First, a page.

Students at Aberystwyth University have been accessing mental health services at the institution in record numbers, it has been revealed. The most recent statistics pertain to the 2016/17 academic year, where 699 students registered for the service. While it isn’t clear how many of these students actually sought help, it is still an alarming number, and accounts for around 7% of all students at the University. The statistics used in this article emanate from a Freedom of Information request. Read on for more.
The statistics show that in the 2014-15 academic year, that 414 students sought mental health support. By 2015-16, it had actually dropped to 328. Yet by the 2016-17 academic year, the total had risen all the way to 699. As mentioned in the introduction, it is unclear as to how many of the 699 actually engaged in the services offered. The rise seen at Aberystwyth University is consistent with that of countless other Universities in the United Kingdom, as mental health continues to cause many to struggle.
It has left many wondering what has caused this nationwide-rise. There are many, many pressures on University students currently. Unprecedented tuition fees, high living costs, uncertainty over the future and the ultra-competitive graduate market are just some of the issues facing students. The impact of social media on the world has also been blamed by many for causing students distress. Such is the problem of mental health at Universities, that many have questioned whether or not institution’s have the required provisions to help those in need.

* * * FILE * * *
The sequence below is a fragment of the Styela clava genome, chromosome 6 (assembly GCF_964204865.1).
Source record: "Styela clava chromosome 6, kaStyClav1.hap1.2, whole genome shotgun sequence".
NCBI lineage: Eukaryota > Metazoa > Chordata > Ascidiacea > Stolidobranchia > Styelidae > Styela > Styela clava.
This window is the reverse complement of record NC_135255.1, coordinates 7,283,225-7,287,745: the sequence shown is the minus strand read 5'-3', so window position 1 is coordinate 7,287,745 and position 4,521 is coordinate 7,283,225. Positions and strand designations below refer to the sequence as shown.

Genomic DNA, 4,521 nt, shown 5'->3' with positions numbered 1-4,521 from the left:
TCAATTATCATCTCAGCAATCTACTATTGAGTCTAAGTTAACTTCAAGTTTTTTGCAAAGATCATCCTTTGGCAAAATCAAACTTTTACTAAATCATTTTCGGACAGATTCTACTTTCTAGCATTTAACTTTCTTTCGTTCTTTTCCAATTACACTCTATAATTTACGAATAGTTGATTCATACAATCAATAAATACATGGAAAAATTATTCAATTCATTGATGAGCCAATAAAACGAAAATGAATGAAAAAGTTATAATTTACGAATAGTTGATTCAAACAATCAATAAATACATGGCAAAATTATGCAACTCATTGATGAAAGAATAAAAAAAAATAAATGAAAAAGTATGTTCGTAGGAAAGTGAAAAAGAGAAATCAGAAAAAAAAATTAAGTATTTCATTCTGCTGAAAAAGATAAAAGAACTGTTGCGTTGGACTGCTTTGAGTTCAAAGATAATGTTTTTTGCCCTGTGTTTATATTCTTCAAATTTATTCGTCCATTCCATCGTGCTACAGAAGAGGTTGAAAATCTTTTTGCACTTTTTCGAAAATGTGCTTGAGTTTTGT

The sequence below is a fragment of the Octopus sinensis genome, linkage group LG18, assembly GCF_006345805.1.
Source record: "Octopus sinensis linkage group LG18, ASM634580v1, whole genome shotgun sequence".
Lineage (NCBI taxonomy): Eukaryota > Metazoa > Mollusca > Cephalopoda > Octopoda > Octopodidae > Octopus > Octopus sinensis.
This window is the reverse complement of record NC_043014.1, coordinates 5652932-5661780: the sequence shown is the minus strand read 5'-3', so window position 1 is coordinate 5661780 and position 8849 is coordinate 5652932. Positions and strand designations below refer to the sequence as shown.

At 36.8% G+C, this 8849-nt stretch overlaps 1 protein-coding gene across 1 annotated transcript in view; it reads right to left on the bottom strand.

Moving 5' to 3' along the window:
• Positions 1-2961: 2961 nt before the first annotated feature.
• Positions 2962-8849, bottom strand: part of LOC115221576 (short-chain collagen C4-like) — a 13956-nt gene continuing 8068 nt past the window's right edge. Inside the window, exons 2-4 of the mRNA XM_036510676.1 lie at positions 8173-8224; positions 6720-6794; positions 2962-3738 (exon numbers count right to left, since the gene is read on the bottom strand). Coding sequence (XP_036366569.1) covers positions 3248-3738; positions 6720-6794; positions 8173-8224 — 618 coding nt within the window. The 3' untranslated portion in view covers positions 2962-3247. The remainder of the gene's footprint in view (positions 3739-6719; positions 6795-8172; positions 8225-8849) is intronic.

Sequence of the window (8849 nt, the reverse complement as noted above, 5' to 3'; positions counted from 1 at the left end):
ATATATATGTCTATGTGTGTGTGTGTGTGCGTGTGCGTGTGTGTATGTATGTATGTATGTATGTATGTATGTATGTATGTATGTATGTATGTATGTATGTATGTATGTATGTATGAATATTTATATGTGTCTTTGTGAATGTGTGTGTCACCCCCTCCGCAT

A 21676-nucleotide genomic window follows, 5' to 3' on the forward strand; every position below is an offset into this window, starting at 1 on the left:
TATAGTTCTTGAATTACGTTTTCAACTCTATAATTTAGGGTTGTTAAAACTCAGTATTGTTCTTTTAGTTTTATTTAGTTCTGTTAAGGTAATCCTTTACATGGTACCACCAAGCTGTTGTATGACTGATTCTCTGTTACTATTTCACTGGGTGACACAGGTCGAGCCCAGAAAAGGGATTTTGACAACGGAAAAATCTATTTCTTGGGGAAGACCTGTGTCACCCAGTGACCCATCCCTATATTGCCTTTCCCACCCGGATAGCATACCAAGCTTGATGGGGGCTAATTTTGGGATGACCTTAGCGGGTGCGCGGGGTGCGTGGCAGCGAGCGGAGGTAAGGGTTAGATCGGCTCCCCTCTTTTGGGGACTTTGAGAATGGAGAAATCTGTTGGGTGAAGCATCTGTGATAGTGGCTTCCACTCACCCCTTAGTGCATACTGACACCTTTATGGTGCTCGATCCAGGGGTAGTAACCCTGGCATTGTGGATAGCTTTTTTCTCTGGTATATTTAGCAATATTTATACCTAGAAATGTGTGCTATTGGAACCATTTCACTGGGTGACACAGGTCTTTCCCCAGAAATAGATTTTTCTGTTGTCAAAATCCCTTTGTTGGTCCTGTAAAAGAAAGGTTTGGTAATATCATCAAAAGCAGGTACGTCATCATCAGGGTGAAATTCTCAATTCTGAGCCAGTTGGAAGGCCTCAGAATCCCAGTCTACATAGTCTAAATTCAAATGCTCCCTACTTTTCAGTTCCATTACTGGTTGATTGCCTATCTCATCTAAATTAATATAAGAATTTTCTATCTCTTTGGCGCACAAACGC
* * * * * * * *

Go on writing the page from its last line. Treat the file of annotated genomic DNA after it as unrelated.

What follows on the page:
In terms of Aberystwyth University, it appears they are responding to this changing climate. The amount of support service staff who are employed with a mental health remit at the University has risen from 3 to 4 in the last few years. Moreover, two mental health advisors were employed from the 2016-17 academic year in an effort to try and cope with the rise in demand. It appears that the University are responding to student’s needs, which is a positive sign.
While no data pertaining to the actual mental health condition(s) that students were accessing counselling for, anxiety and depression are the most common conditions. Substance abuse, eating disorders and self-harm are other common conditions. It is positive to see many students feeling able to access counselling – with the stigma around mental health seemingly lessening – thankfully. Universities across the United Kingdom need to continue their work in combatting mental illness.
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These are, without doubt, very difficult times to be a student. Yet it is encouraging to see that efforts are being made to help those in need. While in general, provisions for mental health need to be increased, it does appear that positive steps have been taken by many institutions in recent times. The Samaritans are available 24 hours a day, seven days a week, you can contact them in the event of a crisis at 116 123.